Sun Ra

The Man Machine

This entry is part of 10 in the series Great­est Hits

In the fall of 2009, Capitol/EMI issued a lav­ish and long-awaited box set, col­lect­ing the cat­a­logue of record­ings of one of the world’s most beloved, and most impor­tant, pop music groups. The music this group made was not only great in its own right but rev­o­lu­tion­ary and hugely influ­en­tial. Whole gen­res of pop­u­lar music of the last forty years are impos­si­ble to imag­ine, and would have been impos­si­ble to cre­ate, with­out the legacy of this band, arguably the great­est of all that came out of the rise of pop cul­ture and mass media. That band is, of course, Kraftwerk.

The Secret History of American Popular Music

This is going to be one of the musi­cal events of the year: start­ing at mid­night tonight, WKCR is hon­or­ing the cen­ten­nial of Sun Ra with non-stop music through May 25. What makes this so impor­tant is that Ra was both pro­lific and obscure, and there are bound to be record­ings from the archives that are(…)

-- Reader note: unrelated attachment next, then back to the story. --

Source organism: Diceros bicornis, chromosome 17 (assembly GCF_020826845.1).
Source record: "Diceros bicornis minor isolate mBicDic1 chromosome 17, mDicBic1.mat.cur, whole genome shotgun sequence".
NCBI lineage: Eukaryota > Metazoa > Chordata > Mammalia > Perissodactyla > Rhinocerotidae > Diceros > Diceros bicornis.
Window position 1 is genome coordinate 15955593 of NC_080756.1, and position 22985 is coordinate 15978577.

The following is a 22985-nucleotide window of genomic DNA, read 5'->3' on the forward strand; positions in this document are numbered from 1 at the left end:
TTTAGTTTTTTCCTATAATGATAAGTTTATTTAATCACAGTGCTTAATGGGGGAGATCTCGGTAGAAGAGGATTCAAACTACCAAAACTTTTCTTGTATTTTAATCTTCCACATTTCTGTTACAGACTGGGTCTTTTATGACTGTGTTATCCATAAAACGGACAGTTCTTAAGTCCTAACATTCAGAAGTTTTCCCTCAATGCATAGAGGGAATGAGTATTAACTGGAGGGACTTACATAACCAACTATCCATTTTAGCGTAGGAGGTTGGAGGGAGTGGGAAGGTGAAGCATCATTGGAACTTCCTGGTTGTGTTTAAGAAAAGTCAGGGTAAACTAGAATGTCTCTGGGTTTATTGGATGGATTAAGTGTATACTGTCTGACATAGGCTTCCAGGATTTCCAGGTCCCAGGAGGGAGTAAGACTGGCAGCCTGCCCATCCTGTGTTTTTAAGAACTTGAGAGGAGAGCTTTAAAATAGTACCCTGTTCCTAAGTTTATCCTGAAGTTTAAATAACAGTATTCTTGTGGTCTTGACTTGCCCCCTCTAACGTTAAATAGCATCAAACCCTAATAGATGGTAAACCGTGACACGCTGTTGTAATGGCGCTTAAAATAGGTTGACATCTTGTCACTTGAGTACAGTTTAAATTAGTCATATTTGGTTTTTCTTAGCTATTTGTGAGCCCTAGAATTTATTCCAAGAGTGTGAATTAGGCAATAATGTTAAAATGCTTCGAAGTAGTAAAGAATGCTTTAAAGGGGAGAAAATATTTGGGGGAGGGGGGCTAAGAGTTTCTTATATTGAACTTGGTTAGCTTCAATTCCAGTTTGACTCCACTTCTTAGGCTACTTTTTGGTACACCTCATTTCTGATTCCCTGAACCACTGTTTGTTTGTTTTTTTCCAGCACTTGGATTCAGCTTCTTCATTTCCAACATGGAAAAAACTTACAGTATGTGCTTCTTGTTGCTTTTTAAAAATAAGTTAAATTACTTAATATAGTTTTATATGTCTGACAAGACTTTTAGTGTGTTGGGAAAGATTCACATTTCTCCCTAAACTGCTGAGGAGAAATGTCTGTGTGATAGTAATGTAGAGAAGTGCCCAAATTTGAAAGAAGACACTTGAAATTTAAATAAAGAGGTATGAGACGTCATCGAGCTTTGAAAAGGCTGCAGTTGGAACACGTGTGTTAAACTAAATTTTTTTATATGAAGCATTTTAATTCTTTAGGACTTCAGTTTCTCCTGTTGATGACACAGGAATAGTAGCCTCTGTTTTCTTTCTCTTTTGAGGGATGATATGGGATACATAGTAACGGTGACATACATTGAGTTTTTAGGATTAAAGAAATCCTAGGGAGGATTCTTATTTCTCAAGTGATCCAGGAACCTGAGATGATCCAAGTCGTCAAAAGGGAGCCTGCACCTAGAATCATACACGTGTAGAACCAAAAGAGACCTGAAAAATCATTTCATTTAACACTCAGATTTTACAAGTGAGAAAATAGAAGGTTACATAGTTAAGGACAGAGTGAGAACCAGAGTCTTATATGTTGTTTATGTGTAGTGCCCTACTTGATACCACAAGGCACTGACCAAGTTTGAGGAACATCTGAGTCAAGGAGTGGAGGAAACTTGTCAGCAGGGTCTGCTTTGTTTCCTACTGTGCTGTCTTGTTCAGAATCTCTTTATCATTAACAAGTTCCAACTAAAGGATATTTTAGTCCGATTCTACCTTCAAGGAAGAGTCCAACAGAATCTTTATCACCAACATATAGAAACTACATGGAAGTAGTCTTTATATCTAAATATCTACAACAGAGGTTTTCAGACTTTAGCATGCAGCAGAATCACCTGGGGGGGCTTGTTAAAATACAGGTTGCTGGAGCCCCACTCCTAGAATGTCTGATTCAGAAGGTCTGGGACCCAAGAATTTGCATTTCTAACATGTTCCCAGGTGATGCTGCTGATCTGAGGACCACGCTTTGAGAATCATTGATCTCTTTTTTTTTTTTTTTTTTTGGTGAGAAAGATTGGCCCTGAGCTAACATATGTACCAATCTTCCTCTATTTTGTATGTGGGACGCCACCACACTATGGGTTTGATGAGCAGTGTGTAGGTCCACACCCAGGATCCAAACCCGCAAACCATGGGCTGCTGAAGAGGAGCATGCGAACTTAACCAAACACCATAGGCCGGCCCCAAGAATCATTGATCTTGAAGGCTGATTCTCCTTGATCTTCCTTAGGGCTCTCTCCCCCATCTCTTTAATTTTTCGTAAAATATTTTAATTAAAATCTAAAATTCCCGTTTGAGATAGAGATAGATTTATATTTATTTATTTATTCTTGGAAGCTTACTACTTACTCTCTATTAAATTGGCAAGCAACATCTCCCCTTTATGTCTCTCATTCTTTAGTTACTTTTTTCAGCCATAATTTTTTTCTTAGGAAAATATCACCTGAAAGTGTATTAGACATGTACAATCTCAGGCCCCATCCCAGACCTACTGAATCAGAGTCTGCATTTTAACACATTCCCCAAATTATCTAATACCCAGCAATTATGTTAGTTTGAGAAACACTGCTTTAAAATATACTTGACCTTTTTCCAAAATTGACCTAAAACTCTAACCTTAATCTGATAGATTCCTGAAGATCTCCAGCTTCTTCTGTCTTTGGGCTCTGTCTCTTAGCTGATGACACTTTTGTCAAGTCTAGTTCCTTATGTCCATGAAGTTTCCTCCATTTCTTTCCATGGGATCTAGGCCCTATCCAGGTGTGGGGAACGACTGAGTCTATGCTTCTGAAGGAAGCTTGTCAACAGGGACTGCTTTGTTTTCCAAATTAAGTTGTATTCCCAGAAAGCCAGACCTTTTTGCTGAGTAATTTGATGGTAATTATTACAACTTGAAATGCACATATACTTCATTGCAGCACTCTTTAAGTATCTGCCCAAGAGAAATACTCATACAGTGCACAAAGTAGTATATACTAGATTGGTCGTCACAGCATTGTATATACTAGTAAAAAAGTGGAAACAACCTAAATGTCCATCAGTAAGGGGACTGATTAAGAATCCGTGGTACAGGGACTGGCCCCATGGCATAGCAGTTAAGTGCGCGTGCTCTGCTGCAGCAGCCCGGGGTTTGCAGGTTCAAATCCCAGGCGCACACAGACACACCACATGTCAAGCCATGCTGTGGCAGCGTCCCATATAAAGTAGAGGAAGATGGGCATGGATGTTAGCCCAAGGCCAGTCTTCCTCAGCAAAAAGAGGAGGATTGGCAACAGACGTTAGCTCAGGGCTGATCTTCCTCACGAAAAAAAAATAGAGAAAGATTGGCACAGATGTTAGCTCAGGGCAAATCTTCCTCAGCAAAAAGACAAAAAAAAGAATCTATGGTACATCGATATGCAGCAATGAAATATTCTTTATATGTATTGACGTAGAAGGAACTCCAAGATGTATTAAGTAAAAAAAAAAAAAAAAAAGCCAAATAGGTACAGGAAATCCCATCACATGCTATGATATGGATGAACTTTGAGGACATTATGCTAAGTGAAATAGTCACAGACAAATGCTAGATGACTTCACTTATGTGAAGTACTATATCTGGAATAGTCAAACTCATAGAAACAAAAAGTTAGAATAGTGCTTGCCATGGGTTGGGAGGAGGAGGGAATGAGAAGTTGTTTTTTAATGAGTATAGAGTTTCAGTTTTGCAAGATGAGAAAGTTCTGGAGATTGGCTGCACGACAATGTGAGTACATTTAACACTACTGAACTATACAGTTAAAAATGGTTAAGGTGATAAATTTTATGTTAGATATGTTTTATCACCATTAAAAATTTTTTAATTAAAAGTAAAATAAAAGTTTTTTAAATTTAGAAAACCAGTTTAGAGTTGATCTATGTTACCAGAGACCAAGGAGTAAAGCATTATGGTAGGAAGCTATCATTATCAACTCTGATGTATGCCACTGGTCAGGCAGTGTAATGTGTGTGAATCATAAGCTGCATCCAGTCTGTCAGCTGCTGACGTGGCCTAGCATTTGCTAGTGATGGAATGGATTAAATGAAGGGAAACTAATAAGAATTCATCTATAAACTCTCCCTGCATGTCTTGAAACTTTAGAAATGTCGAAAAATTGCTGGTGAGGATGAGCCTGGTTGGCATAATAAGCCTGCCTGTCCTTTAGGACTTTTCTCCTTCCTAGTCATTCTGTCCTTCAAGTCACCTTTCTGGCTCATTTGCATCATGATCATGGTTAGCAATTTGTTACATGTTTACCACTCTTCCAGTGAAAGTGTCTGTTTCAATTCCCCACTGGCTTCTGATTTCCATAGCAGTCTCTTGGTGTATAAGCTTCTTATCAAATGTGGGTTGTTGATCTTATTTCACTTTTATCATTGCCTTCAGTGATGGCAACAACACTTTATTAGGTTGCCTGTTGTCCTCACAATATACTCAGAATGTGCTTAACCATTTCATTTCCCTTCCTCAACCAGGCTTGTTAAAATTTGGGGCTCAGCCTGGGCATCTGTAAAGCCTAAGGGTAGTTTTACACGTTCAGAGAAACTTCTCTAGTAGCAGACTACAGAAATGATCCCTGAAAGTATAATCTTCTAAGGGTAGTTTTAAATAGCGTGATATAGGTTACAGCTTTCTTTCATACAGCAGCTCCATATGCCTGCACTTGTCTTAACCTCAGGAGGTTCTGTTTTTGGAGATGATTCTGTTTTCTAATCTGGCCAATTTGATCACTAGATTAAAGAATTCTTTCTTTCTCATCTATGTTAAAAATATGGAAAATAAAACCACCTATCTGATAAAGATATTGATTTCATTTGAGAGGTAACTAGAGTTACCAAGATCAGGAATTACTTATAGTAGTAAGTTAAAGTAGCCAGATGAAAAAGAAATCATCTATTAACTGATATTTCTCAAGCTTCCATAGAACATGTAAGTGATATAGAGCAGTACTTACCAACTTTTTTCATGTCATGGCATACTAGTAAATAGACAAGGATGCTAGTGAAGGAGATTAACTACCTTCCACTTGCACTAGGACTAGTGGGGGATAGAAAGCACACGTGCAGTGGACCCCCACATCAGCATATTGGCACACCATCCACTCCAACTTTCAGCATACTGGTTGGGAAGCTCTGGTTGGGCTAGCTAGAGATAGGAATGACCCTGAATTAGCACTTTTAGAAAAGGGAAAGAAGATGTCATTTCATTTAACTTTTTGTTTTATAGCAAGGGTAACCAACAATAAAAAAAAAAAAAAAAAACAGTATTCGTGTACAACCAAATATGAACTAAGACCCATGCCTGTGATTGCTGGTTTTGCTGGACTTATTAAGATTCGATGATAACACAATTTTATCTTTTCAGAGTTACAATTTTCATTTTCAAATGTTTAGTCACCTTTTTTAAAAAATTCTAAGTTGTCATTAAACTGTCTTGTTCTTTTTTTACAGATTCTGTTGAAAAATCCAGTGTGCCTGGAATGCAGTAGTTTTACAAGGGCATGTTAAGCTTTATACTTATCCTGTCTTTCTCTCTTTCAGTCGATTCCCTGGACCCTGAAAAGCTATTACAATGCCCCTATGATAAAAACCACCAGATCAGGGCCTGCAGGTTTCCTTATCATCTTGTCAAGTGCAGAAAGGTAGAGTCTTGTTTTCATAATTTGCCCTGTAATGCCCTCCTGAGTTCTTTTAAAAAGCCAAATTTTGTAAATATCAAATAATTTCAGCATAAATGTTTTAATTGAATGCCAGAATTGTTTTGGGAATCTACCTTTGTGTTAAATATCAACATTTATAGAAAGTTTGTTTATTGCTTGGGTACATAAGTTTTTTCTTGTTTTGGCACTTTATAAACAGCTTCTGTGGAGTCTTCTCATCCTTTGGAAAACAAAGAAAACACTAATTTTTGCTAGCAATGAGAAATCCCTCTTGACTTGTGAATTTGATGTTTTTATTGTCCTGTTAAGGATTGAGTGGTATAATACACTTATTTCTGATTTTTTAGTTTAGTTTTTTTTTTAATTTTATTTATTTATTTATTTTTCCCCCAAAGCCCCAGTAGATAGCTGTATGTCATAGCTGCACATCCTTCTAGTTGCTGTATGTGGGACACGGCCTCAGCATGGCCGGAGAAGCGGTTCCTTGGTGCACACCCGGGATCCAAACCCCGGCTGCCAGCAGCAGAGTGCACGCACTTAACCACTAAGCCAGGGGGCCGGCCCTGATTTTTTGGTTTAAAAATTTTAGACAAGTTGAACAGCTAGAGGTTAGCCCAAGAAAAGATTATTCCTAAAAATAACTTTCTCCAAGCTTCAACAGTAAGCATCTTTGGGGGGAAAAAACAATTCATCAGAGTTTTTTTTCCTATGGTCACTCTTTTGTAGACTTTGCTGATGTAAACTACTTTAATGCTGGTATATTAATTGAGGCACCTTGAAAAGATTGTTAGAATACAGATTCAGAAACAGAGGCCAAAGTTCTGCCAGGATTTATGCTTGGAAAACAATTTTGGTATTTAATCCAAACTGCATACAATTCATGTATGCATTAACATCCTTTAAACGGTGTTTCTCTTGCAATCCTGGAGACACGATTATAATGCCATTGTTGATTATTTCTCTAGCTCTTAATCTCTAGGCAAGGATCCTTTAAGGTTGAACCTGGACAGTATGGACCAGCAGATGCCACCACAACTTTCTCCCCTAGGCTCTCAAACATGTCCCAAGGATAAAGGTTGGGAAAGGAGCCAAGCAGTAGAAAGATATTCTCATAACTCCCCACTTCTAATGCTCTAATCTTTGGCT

First, The Sound

(not for the faint of heart or ear) To quote the great David St. Hub­bins, “it’s such a fine line between stu­pid, and clever.” It’s also, in Amer­i­can cul­ture, a fine line between the estab­lished and the avant-garde. The paragon of this are Sun Ra’s sin­gles, which com­bine a sin­cere, straight-faced take on pop music with(…)

It’s Always Sonny in Philadelphia

Pre­pare thy minds for the con-fusion of the coin­ci­den­tal … I sat down to glance at the Times’ Week­end Arts sec­tion today, and just as I hap­pily dis­cov­ered a story about an exhibit ded­i­cated to Sun Ra, Out To Lunch started on WKCR, with today’s fea­ture of Rah­saan Roland Kirk. Between those book­ends is an(…)